If approved, TIBSOVO will be the first and only approved targeted therapy for MDS patients with a susceptible IDH1 mutation
Submission supported by comprehensive clinical data package, including updated results that demonstrate durable remissions and an acceptable safety profile
BOSTON, August 15, 2023 –Servier, a leader in oncology committed to bringing the promise of tomorrow to the patients we serve, today announced the U.S. Food and Drug Administration (FDA) has accepted a supplemental New Drug Application (sNDA) and granted Priority Review for TIBSOVO® (ivosidenib tablets) in the treatment of patients with isocitrate dehydrogenase 1 (IDH1)-mutated relapsed or refractory (R/R) myelodysplastic syndromes (MDS). If approved, TIBSOVO would be a first-in-class targeted therapy option for MDS patients within this molecularly defined subset.
“Servier continues to drive our leadership in the scientific innovation behind targeted mutant IDH inhibition, transforming the treatment landscape for thousands of patients living with difficult and hard-to-treat cancers,” said Susan Pandya, M.D., Vice President Clinical Development and Head of Cancer Metabolism Global Development Oncology & Immuno-Oncology, Servier. “This filing acceptance and Priority Review for TIBSOVO in patients with relapsed or refractory myelodysplastic syndromes underscores our continued work to advance therapeutic progress across IDH mutated cancers, and if approved in this setting, will bring the first and only targeted therapy to patients living with a significant unmet need.”
The sNDA is based on key results from a pivotal Phase 1, open-label study in IDH1-mutated R/R MDS patients, in which TIBSOVO demonstrated durable remissions, including complete response in nearly 40% of patients, and an acceptable safety profile. The updated efficacy results were presented at the 2023 European Hematology Association (EHA) Congress.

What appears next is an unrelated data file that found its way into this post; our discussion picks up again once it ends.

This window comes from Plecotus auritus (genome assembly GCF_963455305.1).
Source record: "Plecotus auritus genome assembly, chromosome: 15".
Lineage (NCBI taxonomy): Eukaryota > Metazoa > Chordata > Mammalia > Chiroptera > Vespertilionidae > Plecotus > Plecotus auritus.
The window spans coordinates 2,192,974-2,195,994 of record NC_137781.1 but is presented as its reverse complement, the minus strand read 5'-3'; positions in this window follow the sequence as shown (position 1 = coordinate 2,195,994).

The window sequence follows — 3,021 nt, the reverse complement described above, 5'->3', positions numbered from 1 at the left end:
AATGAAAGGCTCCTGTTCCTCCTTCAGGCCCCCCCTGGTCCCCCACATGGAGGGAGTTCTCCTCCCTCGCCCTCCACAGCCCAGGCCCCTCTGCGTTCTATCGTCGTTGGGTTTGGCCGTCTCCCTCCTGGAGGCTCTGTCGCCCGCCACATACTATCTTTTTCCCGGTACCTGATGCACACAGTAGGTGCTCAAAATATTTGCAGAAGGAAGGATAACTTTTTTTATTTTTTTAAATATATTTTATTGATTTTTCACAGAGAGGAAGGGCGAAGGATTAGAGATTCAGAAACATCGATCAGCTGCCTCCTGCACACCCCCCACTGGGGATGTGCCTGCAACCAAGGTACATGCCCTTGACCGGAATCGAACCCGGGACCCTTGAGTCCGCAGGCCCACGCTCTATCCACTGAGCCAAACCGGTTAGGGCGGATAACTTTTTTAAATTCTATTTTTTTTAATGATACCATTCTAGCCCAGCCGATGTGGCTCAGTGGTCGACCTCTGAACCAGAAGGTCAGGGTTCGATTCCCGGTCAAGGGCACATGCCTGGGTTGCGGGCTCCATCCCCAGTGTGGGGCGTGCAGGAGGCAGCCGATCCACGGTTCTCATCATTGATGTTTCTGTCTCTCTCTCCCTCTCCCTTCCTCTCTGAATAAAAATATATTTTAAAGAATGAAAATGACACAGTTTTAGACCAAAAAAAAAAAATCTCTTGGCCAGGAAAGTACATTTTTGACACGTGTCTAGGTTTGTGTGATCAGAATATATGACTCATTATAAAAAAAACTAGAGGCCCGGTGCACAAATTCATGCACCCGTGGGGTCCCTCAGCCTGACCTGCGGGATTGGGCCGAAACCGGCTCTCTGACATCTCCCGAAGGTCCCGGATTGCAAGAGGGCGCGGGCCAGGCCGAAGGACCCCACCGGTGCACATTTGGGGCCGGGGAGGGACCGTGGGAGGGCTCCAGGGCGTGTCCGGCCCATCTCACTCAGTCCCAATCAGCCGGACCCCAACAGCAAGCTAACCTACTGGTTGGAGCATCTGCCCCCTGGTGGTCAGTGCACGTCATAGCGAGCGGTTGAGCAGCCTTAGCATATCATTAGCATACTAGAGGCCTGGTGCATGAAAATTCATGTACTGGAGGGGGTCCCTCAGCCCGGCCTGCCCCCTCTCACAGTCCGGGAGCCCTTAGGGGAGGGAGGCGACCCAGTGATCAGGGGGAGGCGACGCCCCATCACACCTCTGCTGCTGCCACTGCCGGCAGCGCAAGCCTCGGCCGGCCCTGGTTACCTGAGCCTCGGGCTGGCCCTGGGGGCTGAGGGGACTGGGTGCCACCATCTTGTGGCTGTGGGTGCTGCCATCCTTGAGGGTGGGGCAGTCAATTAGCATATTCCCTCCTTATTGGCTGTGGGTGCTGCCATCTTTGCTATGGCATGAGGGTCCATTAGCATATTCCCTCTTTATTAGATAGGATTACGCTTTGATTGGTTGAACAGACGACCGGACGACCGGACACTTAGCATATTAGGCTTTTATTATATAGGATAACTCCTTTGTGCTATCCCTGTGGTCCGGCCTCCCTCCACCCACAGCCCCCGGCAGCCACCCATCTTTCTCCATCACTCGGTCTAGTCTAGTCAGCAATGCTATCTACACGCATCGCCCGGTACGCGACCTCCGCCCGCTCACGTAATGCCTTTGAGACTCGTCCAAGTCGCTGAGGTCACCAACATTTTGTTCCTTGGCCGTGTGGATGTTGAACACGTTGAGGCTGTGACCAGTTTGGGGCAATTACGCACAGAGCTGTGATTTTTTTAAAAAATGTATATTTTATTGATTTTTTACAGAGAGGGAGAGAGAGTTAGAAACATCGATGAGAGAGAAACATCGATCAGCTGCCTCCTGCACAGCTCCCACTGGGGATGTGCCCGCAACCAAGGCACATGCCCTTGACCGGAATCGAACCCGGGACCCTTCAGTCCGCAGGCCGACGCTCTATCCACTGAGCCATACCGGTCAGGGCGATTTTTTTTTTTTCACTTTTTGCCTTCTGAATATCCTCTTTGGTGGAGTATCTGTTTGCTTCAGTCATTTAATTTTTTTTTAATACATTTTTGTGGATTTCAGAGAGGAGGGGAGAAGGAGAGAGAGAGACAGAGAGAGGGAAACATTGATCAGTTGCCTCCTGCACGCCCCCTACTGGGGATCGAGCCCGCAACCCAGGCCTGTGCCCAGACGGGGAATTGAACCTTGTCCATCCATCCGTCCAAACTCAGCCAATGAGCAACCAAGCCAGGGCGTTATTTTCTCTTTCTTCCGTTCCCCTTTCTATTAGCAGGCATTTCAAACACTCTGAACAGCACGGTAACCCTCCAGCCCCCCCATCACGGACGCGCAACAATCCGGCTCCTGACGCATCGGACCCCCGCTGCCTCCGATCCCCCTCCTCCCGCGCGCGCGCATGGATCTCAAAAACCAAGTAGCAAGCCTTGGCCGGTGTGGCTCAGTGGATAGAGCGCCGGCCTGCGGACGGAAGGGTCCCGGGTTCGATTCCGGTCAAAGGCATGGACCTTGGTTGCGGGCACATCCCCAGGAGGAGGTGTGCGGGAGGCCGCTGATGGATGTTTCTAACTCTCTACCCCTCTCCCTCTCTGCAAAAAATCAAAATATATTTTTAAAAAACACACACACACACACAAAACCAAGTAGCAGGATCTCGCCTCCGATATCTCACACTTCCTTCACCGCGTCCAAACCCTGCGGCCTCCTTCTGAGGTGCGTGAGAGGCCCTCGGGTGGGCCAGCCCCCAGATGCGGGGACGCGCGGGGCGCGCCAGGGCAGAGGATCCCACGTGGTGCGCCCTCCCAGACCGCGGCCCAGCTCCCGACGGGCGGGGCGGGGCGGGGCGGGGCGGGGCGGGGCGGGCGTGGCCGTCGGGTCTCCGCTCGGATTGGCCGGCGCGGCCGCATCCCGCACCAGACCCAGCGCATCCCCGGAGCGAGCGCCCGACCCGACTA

These findings showed that in the efficacy analysis set (n=18), a complete remission (CR) rate of 38.9% and objective response rate (ORR) of 83.3% were documented in patients treated with TIBSOVO. In addition, the median time to CR was 1.87 months (range: 1.0, 5.6). At the time of data cutoff, the median duration of CR had not been reached (range: 1.9, 80.8*) and the median overall survival was 35.7 months (range: 3.7*, 88.7*). Additionally, of the nine patients who were transfusion dependent with red blood cells or platelets at baseline, 66.7% (n=6) became independent of transfusions during any ≥56-day post-baseline period. Overall, treatment-related adverse events were consistent with the known safety profile of TIBSOVO. There were no new safety signals identified in this study.
“While the novel use of targeted IDH inhibition has been proven across a number of difficult-to-treat cancers, there continues to be a significant unmet need for MDS patients within this molecularly defined subset, especially for those who experience disease progression,” said Amir Fathi, M.D., Program Director, Center for Leukemia at Massachusetts General Hospital and Associate Professor of Medicine at Harvard Medical School. “Today’s filing acceptance provides further support for the potential efficacy and acceptable safety profile of TIBSOVO in relapsed or refractory MDS and reinforces the importance of mutational testing in this patient population.”
Priority Review is granted to applications for medicines that, if approved, would provide significant improvements in the effectiveness or safety of the treatment, diagnosis, or prevention of serious conditions.